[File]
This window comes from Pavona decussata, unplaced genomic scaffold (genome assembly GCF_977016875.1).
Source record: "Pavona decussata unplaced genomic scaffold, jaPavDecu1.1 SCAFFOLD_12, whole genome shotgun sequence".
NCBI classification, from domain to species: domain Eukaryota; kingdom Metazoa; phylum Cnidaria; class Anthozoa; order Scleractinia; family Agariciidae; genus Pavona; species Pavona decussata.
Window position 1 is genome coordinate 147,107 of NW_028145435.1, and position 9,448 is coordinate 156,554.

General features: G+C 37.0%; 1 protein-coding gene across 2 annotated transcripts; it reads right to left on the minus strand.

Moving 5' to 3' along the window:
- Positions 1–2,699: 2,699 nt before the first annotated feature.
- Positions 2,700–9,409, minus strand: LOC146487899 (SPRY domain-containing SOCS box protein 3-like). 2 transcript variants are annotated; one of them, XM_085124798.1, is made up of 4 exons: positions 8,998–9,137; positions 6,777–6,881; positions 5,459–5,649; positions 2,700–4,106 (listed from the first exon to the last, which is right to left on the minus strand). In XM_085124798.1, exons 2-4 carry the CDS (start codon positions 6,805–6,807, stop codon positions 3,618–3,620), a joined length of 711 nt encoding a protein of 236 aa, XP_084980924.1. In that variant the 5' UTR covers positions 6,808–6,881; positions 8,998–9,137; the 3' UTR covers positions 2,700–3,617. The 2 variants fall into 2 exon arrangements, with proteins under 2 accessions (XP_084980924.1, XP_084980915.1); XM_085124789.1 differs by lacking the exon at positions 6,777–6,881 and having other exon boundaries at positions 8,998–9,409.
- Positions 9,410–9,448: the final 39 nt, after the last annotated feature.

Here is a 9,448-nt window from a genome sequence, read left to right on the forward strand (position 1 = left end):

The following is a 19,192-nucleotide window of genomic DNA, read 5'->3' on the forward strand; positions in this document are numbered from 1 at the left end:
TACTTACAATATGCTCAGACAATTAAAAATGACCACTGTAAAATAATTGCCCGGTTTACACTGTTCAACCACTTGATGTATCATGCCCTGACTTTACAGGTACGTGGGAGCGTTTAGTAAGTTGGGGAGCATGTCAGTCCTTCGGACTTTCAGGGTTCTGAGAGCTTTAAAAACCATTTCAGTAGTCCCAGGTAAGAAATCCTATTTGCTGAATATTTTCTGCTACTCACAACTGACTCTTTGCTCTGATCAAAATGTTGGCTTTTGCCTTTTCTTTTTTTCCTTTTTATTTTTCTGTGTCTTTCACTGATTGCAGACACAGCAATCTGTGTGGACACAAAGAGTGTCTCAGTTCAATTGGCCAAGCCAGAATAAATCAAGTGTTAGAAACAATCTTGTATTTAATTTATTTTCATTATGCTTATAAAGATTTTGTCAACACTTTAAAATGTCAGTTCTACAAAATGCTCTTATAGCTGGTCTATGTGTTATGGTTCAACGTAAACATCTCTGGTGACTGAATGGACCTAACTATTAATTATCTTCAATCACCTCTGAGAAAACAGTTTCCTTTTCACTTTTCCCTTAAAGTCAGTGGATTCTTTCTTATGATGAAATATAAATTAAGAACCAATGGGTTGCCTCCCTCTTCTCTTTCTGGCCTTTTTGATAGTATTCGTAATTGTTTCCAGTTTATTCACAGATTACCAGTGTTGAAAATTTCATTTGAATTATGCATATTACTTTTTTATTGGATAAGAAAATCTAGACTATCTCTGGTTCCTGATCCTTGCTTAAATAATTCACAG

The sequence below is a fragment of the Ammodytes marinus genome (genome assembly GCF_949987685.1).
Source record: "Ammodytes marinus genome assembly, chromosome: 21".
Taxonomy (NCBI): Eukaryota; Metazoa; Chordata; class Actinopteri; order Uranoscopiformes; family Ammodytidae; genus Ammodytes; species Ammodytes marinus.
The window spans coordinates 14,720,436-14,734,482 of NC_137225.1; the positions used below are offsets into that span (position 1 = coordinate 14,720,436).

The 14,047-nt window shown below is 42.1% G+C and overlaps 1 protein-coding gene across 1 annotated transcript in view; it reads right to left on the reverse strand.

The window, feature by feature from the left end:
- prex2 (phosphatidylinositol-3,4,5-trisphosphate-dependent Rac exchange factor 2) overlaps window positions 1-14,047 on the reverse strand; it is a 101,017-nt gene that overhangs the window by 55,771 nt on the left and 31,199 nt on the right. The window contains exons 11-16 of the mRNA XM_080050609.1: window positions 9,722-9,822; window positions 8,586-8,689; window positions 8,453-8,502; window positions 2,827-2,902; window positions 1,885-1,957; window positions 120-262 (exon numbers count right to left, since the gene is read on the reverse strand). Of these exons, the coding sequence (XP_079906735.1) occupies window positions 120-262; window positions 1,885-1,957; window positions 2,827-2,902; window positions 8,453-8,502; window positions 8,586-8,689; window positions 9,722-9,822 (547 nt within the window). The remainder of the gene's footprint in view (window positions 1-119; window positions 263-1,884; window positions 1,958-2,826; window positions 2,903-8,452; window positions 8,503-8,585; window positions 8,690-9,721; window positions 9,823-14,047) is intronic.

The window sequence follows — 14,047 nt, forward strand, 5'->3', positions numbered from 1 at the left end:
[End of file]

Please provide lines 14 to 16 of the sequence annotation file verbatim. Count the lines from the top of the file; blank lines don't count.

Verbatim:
Source record: "Ammodytes marinus genome assembly, chromosome: 21".
Taxonomy (NCBI): Eukaryota; Metazoa; Chordata; class Actinopteri; order Uranoscopiformes; family Ammodytidae; genus Ammodytes; species Ammodytes marinus.
The window spans coordinates 14,720,436-14,734,482 of NC_137225.1; the positions used below are offsets into that span (position 1 = coordinate 14,720,436).